DON'T WAIT, I would without a dought tell myself to not put it off. I am a 27 year old full time mom of two beautiful girls along with being a wife . I would tell myself to finish college straight out of high school and not get distracted by other activities in life. I would stress how important a college education really is ! I would explain to myself how I do need a college education inorder to be not only happy, but to be able to provide for my family . I would explain how important it is to be able to provide my children with what not only they want but with what they need. I would sit down with my much younger self and explainthat if I want to be able to travel and do all the things I dreamed of doing that the only way to do it would be by having my college degree. I would tell myself how hard it is to be a college student , mother , wife, and full time house cleaner . . Go to college and become the person we both know ourself to be. Thank You ...Heather Begley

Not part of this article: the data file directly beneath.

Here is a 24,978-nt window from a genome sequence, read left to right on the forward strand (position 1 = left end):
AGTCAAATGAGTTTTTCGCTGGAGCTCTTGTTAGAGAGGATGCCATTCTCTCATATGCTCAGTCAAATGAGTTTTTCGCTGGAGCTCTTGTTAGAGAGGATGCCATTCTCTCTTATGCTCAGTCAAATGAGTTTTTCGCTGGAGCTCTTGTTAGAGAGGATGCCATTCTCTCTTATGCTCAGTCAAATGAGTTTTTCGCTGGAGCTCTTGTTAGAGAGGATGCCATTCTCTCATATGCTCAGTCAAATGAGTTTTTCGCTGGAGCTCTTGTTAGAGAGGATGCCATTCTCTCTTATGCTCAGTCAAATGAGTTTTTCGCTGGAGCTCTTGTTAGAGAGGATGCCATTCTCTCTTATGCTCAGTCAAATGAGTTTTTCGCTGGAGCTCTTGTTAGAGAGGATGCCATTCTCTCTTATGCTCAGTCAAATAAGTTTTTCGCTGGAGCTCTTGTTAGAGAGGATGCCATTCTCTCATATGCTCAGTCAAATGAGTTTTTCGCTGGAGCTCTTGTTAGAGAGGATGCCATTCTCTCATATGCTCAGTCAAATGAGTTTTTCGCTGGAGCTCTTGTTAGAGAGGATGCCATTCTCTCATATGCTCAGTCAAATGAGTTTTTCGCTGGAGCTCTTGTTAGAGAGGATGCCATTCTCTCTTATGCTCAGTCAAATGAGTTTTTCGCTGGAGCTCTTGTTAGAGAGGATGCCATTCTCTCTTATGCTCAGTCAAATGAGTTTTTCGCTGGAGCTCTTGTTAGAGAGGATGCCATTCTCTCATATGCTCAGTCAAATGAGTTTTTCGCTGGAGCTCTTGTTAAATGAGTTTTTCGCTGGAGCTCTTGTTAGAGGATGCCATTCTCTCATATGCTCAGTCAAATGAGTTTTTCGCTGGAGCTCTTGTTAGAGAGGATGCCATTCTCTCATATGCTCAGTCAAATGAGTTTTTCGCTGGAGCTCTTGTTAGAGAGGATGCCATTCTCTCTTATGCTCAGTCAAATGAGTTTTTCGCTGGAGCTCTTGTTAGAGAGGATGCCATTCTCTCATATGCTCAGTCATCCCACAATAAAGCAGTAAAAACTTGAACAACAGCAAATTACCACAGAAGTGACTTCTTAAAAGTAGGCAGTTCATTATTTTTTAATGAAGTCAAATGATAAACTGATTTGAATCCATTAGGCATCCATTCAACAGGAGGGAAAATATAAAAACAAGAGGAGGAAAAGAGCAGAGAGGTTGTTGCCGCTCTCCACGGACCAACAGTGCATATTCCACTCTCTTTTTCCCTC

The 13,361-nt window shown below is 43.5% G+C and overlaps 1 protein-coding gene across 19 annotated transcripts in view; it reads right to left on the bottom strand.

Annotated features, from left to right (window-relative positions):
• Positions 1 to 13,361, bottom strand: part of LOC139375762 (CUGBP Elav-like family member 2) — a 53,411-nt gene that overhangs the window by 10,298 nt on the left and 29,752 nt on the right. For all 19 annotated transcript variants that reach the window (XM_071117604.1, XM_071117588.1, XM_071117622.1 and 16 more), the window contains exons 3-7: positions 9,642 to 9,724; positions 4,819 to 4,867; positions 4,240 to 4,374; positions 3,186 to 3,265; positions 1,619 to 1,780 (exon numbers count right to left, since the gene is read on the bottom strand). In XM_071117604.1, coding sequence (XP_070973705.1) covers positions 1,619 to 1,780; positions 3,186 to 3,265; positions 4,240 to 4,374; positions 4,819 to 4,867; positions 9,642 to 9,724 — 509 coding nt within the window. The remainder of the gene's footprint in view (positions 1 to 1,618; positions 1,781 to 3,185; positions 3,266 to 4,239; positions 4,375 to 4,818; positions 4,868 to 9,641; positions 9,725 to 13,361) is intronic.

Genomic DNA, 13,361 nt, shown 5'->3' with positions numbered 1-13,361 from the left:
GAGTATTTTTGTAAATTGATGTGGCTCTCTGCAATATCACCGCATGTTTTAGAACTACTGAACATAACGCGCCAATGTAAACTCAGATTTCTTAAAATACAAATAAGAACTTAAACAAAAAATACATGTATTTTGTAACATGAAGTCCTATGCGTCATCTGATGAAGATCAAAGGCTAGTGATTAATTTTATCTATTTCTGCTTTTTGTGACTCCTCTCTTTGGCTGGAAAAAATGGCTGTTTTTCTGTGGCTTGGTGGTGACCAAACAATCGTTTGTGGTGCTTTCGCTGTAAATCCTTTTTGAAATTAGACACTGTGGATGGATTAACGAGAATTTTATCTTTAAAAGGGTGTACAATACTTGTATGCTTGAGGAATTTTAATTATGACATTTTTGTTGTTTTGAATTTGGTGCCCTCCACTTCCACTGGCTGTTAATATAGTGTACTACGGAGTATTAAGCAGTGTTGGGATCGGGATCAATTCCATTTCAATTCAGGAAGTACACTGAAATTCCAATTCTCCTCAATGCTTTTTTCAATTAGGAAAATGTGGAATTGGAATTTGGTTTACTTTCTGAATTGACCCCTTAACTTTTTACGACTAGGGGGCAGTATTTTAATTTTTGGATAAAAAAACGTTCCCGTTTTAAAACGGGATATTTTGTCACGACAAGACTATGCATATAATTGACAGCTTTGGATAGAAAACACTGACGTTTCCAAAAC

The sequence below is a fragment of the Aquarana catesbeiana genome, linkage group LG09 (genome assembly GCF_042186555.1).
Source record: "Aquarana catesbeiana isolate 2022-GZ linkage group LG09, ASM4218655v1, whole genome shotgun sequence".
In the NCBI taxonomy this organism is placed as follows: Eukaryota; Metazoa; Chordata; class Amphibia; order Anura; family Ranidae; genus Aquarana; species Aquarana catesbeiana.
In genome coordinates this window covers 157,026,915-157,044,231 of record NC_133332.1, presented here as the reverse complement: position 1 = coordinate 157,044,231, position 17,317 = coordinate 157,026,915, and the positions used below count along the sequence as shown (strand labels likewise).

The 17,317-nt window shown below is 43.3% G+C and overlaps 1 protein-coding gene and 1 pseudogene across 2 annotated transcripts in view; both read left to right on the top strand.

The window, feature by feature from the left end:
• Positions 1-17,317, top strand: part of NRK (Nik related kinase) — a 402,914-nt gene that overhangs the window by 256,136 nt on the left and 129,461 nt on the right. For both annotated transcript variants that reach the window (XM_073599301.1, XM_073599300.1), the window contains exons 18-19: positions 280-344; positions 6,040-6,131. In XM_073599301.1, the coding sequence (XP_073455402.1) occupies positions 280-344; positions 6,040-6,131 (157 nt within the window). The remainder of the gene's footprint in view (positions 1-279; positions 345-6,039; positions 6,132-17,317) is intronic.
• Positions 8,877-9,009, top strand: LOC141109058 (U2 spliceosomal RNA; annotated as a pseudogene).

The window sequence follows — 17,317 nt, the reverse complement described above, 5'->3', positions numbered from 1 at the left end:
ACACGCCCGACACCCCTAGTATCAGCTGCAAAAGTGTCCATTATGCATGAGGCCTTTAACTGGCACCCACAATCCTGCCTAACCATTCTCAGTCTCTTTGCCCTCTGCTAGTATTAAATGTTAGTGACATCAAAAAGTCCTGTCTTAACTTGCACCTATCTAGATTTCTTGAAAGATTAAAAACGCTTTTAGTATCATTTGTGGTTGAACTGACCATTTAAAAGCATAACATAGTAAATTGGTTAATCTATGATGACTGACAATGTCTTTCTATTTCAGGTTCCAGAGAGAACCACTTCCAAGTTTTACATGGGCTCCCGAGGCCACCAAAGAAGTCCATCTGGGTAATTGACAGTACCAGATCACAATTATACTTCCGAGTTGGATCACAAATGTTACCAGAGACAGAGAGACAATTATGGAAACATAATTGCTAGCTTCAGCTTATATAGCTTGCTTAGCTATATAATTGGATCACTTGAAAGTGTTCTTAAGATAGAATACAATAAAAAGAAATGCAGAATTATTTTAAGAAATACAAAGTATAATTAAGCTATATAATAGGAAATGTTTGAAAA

Living on-campus, at least for your first year, is a great way to get to know people and acclimate yourself to the school. Dorm life forces you to get out of your comfort zone (it's hard to be shy when you share a bathroom with 20 other girls) and is probably one of the easiest ways to make friends. Take your schoolwork seriously and learn to prioritize, even if it means ordering Chinese and studying while your friends go out. Get to know your professors and build relationships with them; you will be glad you did when you get your grades back or you need a recommendation letter. Most importantly, be yourself, even if it's not what everyone else on campus is doing. Diversity is a good thing.